Now is the season for thousands of first-year college students—including communication students—who believe in studying the past to understand the present to revisit classics, including Thucydides and his history of the war in Peloponnesus (431-404 BCE).
His aim was to produce the best account of that war, and an account that would last because it was best. His was not today’s big history of millennia and more, but his attempt to write an accurate and even-handed account of what happened in his own lifetime. He pursued the moral virtues of truthfulness and fairness.
He looked twice or more at every word about the past, and wrote:
For instance, there is the notion that the Spartan kings have two votes each, the fact being that they have only one; and that there is a military company of Pitane, there being simply no such thing. So little pains do the vulgar take in the investigation of truth, accepting the first story that comes to hand.
He offered his conclusions as reliable because they were neither exaggerated nor sensationalized.
On the whole, however, the conclusions I have drawn from the proofs quoted may, I believe, safely be relied upon. Assuredly they will not be disturbed either by the verses of a poet displaying the exaggeration of his craft, or by the compositions of the chroniclers that are attractive at truth’s expense; the subjects they treat being out of reach of evidence, and time having robbed most of them of historical value by enthroning them in the region of legend.
He did not trust fully his own eyewitness accounts.
And with reference to the narrative of events, far from permitting myself to derive it from the first source that came to hand, I did not even trust my own impressions, but it rests partly on what I saw myself, partly on what others saw for me, the accuracy of the report being always tried by the most severe tests possible.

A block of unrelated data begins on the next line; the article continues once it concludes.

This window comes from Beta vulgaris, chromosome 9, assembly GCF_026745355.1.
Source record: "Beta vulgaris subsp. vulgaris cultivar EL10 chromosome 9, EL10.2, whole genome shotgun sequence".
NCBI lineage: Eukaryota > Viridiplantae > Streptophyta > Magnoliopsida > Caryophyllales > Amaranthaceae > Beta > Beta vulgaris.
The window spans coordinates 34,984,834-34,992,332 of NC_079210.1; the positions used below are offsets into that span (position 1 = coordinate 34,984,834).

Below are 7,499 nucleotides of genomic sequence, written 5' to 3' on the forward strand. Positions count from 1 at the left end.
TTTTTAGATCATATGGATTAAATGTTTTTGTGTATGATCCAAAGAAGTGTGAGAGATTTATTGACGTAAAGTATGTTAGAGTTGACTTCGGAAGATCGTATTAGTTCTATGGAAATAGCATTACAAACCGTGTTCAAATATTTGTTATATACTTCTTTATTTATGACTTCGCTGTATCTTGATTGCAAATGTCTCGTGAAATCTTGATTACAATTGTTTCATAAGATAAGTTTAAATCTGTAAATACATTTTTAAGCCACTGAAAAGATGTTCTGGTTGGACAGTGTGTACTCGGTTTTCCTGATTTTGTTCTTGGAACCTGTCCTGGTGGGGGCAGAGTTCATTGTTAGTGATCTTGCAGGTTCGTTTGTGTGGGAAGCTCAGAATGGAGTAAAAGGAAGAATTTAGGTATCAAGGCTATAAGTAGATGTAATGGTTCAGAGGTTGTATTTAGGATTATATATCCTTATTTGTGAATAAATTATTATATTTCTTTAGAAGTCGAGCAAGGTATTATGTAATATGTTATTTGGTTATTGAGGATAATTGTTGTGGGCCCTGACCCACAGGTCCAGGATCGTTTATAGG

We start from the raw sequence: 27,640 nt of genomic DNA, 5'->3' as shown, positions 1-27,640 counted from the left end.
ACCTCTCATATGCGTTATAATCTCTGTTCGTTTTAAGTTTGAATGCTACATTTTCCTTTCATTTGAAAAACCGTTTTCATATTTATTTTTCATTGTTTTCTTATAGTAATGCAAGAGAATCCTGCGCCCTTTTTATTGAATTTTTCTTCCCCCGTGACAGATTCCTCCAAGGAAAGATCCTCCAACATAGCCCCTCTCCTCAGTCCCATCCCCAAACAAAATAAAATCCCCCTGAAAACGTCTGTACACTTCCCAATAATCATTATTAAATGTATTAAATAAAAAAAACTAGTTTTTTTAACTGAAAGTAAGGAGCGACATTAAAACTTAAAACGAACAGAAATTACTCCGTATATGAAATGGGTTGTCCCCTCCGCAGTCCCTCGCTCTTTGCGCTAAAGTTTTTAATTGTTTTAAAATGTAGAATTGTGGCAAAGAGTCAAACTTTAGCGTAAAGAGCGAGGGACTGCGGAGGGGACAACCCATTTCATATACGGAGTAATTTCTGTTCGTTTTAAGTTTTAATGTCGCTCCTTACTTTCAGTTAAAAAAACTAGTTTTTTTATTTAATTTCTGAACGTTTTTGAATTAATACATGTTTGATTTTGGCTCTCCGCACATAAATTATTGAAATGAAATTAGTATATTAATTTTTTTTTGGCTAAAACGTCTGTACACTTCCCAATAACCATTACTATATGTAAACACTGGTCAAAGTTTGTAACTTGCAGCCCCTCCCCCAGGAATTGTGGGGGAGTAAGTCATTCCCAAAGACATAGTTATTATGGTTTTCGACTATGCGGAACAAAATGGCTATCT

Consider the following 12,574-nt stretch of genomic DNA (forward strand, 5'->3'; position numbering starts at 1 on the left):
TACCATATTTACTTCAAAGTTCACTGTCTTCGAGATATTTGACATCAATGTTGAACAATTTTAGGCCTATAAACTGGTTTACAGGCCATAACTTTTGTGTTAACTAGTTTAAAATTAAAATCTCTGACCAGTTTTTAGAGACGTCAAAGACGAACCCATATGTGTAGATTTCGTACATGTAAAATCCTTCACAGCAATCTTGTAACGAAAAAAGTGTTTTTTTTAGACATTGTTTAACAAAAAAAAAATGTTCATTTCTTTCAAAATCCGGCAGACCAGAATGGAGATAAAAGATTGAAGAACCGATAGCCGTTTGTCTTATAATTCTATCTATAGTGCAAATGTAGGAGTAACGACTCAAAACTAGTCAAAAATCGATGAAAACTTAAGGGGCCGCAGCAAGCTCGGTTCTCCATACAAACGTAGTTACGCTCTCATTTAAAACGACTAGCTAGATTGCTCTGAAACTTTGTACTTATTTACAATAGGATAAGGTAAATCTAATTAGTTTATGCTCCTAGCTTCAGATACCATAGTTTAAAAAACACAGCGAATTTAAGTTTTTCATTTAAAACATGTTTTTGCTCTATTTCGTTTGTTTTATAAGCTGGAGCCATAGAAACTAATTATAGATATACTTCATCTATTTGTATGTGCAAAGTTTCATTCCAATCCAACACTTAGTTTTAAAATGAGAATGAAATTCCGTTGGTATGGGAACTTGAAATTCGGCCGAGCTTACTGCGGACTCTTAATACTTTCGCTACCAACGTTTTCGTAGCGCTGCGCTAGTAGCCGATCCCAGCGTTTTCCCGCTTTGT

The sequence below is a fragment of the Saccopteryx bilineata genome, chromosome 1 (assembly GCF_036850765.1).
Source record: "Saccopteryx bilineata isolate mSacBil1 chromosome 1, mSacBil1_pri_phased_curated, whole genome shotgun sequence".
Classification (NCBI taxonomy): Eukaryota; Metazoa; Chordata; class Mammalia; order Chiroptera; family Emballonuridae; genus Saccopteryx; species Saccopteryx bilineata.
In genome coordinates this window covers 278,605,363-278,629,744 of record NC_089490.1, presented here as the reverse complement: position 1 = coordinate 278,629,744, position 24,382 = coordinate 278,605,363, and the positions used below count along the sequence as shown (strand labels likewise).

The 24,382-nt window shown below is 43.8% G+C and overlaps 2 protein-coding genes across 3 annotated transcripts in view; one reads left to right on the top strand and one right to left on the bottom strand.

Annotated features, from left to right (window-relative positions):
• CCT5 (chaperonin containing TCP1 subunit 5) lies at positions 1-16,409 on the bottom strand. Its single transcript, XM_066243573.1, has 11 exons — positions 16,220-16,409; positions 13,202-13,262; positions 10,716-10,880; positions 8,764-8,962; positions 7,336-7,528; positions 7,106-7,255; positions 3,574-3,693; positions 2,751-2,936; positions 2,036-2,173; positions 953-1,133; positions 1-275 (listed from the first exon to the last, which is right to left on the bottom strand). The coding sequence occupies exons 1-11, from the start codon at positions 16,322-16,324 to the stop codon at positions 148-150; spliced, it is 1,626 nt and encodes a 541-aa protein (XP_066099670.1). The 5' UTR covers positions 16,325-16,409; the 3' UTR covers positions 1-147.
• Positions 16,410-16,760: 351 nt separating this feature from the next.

He drew conclusions from a combination of eyewitness accounts.
My conclusions have cost me some labor from want of coincidence between accounts of the same events by different eyewitnesses, arising sometimes from imperfect memory, sometimes from undue partiality for one side or the other.
Note that he seemed to think that it was not possible to escape partiality entirely, but only to temper one partiality with another.
He did not offer the lure of romance in his stories, favoring instead an exact version of the past as a guide to the future.
The absence of romance in my history will, I fear, detract somewhat from its interest; but if it be judged useful by those inquirers who desire exact knowledge of the past as an aid to the understanding of the future, which in the course of human things must resemble if it does not reflect it, I shall be content.
He saw that events do not repeat themselves exactly, and that some events nevertheless resemble others.
He wrote not for today’s applause, but for all time.
In fine, I have written my work, not as an essay which is to win the applause of the moment, but as a possession for all time.
He succeeded not only because his work is held as a model for writing contemporary history, but also because his insights are taught in technology-rich military academies.
The Spartans voted that the treaty (with the Athenians) had been broken, and that war must be declared, not so much because they were persuaded by the arguments of the allies, as because they feared the growth of the power of the Athenians, seeing most of Hellas already subject to them.
Today’s reporters and editors are not expected to be contemporary historians, yet their chances to produce work of lasting value are improved by keeping in mind what Thucydides wrote as they write accurate and even-handed accounts of what is happening in their own lifetimes.
All quotations are from The Landmark Thucydides, A Comprehensive Guide to the Peloponnesian War, A Newly Revised Edition of the Richard Crawley Translation, with Maps, Annotations, Appendices, and Encyclopedic Index. Edited by Robert B. Strassler, with an Introduction by Victor Davis Hanson (New York: Touchstone, 1998), Book One, sections 1.20-1.22, and 1.88.